A Sylmar man was found guilty Friday in San Fernando Superior Court of murdering and raping his ex-wife, despite the lack of any physical evidence directly linking the man to the crime.
A six-man, six-woman jury took less than three days to decide that William Edward Stevens, 50, was guilty of murder with special circumstances, rape and sodomy in connection with the Feb. 9, 1990, slaying of Rufina Stevens, 47, of Sun Valley.
The same jury will begin hearing testimony on Tuesday to decide whether Stevens should spend the rest of his life in prison without the possibility of parole or be executed.
When the verdict was announced, Stevens' son-in-law raised his hands and let out a muffled yell.
Stevens' daughter, Nicole, said outside the courtroom that she was relieved that it was over, but "it's kind of sad."
Stevens showed no reaction as the verdicts were read, but his attorneys, Vivien McGuire and Patrick Atkinson, were visibly disappointed.
"I think they were influenced by his background," Atkinson said outside the courtroom. She was referring to Stevens' prior conviction for sexually abusing one of his two daughters and his admission to having assaulted his ex-wife when they were married.
Deputy Dist. Atty. Jeff Jonas said that despite the lack of any witnesses or physical evidence linking Stevens to the crime, the jury reached the appropriate decision by focusing on circumstantial evidence.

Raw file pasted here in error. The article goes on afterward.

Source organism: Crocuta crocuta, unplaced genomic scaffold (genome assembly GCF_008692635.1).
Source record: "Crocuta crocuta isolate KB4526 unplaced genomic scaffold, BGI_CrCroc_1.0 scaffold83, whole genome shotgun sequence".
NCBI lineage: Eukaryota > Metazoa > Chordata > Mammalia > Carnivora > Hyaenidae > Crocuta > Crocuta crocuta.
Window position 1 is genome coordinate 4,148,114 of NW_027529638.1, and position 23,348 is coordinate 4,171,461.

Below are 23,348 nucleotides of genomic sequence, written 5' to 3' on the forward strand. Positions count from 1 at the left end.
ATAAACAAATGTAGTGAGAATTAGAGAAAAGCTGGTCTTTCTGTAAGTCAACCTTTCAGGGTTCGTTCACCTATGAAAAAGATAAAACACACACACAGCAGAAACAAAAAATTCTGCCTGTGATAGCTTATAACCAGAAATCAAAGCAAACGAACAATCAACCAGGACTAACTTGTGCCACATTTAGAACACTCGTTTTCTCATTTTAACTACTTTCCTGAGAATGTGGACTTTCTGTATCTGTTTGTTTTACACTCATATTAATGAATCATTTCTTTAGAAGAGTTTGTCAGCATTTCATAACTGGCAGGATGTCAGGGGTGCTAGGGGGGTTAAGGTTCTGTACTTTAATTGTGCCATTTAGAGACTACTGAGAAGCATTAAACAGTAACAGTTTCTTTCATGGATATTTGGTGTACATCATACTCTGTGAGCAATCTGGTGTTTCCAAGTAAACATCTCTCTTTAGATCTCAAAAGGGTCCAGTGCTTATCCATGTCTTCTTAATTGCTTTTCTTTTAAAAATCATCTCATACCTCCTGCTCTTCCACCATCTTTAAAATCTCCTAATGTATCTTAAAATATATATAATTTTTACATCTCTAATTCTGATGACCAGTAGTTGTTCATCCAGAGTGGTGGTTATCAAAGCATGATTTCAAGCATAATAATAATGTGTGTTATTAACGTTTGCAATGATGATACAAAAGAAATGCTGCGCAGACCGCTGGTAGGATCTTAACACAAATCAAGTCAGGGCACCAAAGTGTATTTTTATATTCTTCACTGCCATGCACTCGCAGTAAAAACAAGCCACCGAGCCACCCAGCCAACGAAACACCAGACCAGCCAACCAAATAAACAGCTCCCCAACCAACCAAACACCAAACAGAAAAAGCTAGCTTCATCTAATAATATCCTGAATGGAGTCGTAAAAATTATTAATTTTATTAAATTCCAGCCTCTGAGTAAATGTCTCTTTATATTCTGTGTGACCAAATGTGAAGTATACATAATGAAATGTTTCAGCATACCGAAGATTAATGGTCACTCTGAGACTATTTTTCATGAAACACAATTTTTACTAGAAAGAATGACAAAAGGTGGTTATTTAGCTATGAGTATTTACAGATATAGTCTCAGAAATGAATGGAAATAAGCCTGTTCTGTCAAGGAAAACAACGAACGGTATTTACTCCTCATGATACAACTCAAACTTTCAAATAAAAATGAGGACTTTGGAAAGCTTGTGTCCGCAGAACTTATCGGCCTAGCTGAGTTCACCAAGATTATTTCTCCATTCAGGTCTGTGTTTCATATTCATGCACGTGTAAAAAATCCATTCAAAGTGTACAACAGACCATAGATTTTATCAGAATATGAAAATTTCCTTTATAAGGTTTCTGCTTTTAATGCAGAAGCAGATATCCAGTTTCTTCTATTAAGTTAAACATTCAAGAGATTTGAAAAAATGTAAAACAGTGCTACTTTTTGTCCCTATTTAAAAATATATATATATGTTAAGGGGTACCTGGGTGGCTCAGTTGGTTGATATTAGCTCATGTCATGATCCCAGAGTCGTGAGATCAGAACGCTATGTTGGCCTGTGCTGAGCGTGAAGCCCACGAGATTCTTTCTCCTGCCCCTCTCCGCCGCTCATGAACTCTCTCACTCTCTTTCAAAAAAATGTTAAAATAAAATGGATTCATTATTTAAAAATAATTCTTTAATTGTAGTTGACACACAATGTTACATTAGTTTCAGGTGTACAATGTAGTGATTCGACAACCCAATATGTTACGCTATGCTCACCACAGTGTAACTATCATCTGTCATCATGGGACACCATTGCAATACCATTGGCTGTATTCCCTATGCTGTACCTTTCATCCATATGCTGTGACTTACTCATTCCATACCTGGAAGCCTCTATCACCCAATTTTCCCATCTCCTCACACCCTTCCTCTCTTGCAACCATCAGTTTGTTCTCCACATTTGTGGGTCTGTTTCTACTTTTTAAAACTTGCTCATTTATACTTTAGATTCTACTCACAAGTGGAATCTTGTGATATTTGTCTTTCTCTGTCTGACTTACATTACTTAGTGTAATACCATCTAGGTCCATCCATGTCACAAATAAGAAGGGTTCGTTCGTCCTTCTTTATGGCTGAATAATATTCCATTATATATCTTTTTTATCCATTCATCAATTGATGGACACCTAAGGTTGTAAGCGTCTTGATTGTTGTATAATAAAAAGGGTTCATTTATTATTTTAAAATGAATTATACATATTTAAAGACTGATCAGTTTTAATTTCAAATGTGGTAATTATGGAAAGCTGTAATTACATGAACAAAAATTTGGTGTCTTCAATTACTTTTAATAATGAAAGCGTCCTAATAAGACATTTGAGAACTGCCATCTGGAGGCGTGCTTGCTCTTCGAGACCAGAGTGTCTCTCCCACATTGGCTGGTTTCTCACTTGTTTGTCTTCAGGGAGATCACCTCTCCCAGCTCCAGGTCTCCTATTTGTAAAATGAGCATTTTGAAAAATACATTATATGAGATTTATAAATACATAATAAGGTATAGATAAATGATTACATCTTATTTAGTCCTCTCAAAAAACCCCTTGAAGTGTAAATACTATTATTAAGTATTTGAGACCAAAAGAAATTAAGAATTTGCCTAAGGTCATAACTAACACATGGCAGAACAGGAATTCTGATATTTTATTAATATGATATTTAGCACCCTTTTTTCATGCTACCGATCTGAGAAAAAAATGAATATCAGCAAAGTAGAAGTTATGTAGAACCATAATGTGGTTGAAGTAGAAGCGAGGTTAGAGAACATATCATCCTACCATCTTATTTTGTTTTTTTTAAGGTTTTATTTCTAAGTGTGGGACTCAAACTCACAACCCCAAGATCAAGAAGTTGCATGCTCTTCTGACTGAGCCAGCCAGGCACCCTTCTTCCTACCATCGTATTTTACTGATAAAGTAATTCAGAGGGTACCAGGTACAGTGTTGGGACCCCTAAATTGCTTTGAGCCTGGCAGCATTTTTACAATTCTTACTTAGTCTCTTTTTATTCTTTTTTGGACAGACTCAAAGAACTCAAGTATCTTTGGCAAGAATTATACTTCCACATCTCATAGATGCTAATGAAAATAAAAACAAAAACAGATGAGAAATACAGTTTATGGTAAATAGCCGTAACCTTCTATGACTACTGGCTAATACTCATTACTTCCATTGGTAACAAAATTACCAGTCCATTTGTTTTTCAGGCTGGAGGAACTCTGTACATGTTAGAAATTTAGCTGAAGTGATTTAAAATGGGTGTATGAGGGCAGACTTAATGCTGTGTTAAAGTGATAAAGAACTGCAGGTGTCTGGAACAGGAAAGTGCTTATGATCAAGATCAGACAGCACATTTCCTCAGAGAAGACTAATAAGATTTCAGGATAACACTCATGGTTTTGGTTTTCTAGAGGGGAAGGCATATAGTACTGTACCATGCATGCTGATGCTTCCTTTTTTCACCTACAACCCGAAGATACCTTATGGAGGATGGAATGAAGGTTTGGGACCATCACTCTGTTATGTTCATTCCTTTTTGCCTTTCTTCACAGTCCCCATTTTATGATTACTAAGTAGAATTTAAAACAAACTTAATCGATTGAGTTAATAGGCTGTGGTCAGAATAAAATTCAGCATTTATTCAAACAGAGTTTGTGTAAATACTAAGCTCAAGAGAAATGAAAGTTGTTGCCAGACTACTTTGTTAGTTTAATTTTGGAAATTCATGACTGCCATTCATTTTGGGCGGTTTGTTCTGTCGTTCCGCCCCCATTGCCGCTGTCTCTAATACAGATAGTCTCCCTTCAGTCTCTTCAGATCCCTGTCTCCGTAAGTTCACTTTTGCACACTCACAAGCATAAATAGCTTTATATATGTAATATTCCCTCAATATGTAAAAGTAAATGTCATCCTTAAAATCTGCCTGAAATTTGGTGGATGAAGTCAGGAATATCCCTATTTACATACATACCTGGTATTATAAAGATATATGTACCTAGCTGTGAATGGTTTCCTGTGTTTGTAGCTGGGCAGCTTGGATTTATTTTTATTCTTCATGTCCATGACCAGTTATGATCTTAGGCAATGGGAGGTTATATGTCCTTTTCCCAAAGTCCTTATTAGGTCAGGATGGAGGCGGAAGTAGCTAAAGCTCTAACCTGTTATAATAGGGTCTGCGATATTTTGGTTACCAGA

He cited the statement of a jail informant who testified that while they were awaiting court appearances, Stevens admitted committing the murder.
Jonas also said that Stevens made "Freudian slips" in statements to police that were in essence confessions, because Stevens knew things that only the killer could have known, such as the fact that the woman had been strangled before being hit by a train.
Rufina Stevens' mangled, nude body had been placed face down on railroad tracks near her Sun Valley home and then hit by a freight train.
Stevens had also told police that he once told his daughter that if he was to kill his ex-wife he would use a piano wire, because it was more difficult to trace than a gun or knife.
Jonas said he believes that Stevens strangled his ex-wife with a piano wire while an accomplice raped and sodomized her. Police have not been able to identify the accomplice.
During the nearly two-months-long trial, Stevens--who served a jail term for molesting the youngest of his two daughters and later two separate prison terms for violating parole--admitted assaulting his ex-wife.
Jonas argued in closing statements that Stevens killed her because "he knew he had lost ultimate control over her." Stevens has maintained his innocence, claiming he was home asleep at the time of the murder.
The defense hired a private pathologist who testified that Rufina Stevens' neck wounds could not have been caused by a piano wire, but rather were caused by a smaller instrument such as a wire survival saw.
A neighbor of Rufina Stevens testified that on the day of the murder she had left a wire saw with a transient living in a trailer on her property so that he could cut tiles for her. The woman, Frances Santos, testified that the next morning her wire saw was missing and that she has not seen the transient since that day.